What to expect from the next week of Trump impeachment hearings
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What to expect from the next week of Trump impeachment hearings

December 2, 2019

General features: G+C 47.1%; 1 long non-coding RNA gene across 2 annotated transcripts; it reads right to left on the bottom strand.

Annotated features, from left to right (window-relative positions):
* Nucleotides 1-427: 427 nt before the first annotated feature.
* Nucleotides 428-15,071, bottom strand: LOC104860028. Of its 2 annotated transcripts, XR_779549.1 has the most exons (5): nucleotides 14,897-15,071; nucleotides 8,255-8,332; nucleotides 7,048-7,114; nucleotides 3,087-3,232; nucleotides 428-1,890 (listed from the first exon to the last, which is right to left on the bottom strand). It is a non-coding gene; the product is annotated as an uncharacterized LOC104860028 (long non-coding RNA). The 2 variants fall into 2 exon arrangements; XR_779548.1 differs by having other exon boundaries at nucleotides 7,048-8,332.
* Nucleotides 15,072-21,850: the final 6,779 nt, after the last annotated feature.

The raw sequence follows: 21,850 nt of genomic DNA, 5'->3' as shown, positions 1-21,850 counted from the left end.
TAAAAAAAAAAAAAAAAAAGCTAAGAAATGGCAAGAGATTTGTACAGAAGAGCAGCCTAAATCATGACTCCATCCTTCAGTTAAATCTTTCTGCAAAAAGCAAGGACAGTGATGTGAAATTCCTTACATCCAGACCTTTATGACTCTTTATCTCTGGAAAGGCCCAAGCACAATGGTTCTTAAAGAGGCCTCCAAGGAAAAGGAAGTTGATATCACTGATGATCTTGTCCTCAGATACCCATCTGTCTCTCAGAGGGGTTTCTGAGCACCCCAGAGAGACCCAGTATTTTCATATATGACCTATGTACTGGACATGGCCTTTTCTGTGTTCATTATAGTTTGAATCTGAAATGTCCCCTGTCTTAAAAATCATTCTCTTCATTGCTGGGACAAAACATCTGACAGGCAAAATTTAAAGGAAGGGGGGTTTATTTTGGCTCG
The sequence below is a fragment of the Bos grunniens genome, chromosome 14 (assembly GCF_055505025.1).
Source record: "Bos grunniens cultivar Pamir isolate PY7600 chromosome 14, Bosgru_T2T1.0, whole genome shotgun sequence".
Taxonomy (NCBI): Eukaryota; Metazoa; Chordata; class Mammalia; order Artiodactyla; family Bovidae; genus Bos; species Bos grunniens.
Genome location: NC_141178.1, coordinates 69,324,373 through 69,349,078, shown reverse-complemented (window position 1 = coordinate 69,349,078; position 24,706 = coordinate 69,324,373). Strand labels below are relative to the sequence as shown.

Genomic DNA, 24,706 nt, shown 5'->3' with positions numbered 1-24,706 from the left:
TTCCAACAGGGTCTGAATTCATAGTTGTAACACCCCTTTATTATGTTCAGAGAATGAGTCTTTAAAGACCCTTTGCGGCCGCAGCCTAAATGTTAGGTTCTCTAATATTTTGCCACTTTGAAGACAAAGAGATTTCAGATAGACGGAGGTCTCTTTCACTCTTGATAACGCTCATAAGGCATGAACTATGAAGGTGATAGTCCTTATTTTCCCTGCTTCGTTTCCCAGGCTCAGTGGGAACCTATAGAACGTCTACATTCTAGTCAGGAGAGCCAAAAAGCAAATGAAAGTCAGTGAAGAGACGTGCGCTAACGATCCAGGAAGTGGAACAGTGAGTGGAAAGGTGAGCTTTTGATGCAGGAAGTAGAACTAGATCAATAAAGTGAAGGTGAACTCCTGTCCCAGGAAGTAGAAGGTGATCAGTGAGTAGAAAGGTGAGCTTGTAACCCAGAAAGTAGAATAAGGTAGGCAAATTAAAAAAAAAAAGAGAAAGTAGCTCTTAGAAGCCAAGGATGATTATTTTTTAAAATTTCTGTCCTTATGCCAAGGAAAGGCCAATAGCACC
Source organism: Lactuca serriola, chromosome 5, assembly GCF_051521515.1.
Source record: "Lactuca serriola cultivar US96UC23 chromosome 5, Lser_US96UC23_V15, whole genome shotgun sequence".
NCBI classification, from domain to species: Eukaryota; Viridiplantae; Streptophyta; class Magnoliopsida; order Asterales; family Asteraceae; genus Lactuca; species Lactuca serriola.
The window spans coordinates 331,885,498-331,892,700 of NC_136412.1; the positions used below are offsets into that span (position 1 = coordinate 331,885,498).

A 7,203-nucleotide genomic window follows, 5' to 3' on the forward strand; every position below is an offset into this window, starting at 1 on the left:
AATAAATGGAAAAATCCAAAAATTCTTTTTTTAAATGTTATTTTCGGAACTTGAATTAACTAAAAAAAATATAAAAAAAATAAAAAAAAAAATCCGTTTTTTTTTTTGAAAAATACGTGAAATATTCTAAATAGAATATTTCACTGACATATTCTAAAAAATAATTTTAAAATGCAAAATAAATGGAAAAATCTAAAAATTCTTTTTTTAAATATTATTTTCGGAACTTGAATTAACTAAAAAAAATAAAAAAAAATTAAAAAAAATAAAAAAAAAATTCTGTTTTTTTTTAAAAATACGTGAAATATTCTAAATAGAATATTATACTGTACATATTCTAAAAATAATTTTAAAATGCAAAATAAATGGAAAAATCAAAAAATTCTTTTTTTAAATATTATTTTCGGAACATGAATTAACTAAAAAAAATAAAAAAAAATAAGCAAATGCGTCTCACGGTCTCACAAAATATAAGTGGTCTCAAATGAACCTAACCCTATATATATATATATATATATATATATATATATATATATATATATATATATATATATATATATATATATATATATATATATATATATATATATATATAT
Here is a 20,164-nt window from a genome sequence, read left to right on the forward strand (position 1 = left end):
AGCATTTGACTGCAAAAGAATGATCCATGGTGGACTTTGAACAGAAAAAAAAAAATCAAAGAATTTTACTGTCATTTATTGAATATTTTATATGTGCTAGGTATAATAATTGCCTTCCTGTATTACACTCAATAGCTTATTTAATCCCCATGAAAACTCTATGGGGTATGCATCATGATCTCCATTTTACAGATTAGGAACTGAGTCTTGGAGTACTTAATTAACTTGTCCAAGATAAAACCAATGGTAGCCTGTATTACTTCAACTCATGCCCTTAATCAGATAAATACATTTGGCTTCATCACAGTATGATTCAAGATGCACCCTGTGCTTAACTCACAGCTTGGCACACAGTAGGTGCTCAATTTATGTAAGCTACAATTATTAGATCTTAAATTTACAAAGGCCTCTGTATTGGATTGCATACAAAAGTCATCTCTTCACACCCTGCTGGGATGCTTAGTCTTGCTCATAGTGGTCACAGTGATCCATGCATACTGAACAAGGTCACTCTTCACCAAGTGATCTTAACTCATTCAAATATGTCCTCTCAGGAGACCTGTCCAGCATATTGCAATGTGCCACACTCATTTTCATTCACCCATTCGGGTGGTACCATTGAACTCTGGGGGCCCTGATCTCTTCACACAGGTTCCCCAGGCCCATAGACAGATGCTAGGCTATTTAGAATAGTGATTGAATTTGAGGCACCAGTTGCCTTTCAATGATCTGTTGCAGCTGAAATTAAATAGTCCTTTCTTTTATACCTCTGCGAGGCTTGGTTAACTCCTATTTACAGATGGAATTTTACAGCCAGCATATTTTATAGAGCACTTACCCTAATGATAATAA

The next phase of Donald Trump’s impeachment hearings begins next week, when members of Congress will discuss whether the president’s alleged abuses of power constitute “high crimes and misdemeanours”  The phrase, as outlined in the US Constitution, has primed the debate between Democrats leading the investigation and the Republicans who argue that despite several witness testimonies corroborating Mr Trump’s pressure on Ukraine to investigate his political rivals in exchange for receiving military aid, none of it resembles either a high crime or a misdemeanour  But the Constitution’s framers included the phrase as a broad safeguard against elected officials’ abuse of power    Following two weeks of televised witness testimonies and cross examinations, which followed weeks of closed-door hearings, the House Judiciary Committee will begin the first impeachment inquiry into the Constitutional grounds for impeachment, the potential process of removal from office for charges of “treason, bribery, or high crimes and misdemeanours”  In a letter to Mr Trump, House Judiciary Committee Chair Jerry Nadler invited the president and his counsel to the hearing, set to begin at 10am on Wednesday, 4 December  Mr Nadler says the impeachment inquiry’s first task is to “explore the framework put in place to respond to serious allegations of impeachable misconduct like those against” the president  The president and his counsel have the right not only to attend the hearing but to question the witness panel  “At base, the president has a choice to make: he can take this opportunity to be represented in the impeachment hearings, or he can stop complaining about the process”, Mr Nadler said in a statement “I hope that he chooses to participate in the inquiry, directly or through counsel, as other Presidents have done before him ”  “High crimes and misdemeanours” has never been explicitly defined, giving Congress the flexibility to determine whether the charges brought before them constitute grounds for removal from office  During the Constitutional Convention in 1787, the Constitution’s authors argued that the phrasing of “treason and bribery” alone was not enough to encompass impeachable offences By adding a generalised “high crimes and misdemeanours”, the framers gave Congress the power to investigate offences beyond defined crimes — offences that, as Alexander Hamilton said in his Federalist papers, “have violated the public trust”  Famously, former president Gerald Ford defined the phrase as “whatever a majority of the House of Representatives considers it to be at a given moment in history ”  The Constitution provides that Congress has “sole power of impeachment”.  But House Republicans have repeatedly accused Democrats of politically motivated “harassment” as the inquiry has pressed on, a deflection of their own political challenge — Republicans are questioning the legitimacy of rules that they themselves had approved when they last composed a majority of the House, when they used their platform to conduct closed-door hearings to investigate the 2012 Benghazi attack during Barack Obama’s presidency with then-Secretary of State Hillary Clinton, Mr Trump’s ongoing rival    Throughout Mr Trump’s impeachment investigation, they attacked the substance of the witness testimonies, then the process, toeing the president’s oft-repeated line that the inquiry is a “witch hunt” and arguing that the probe lacked “due process” — going so far as to interrupt closed-door testimonies in secure rooms in protest despite Republicans on those committees having the same level of access as their Democratic peers  During recent televised impeachment hearings, Republican Congressman Devin Nunes forced witnesses to respond to debunked conspiracy theories suggesting that it was Ukraine, not Russia, that was responsible for interference in US elections in 2016 In a recent Fox interview, the president also repeated those claims.  Warning about the serious implications of impeachment opponents’ protestations in The Atlantic, constitutional law professor Michael Gerhardt — who testified in the House Judiciary during the impeachment hearings for former president Bill Clinton in 1998 — says “their proposed result is disturbing: an executive who can shut down an impeachment inquiry and protect from disclosure anything done by anyone in the executive branch, and who is immune to criminal investigation and allowed to defy subpoenas”  Despite strong support from his political base, the president is legally unable to directly interfere  Following the Judiciary hearings, the committee will consider whether to recommend the “articles of impeachment” — effectively charges against the president — to the full House  The House will then vote on an impeachment resolution, which can be approved by a simple majority Currently, House Democrats can vote to impeach without any Republican support to pass a resolution to the Senate  If Congress votes to impeach, the Senate will then consider an impeachment trial; the Chief Justice of the Supreme Court will act as its judge The Constitution holds that the Senate has the power to “try all impeachments”.

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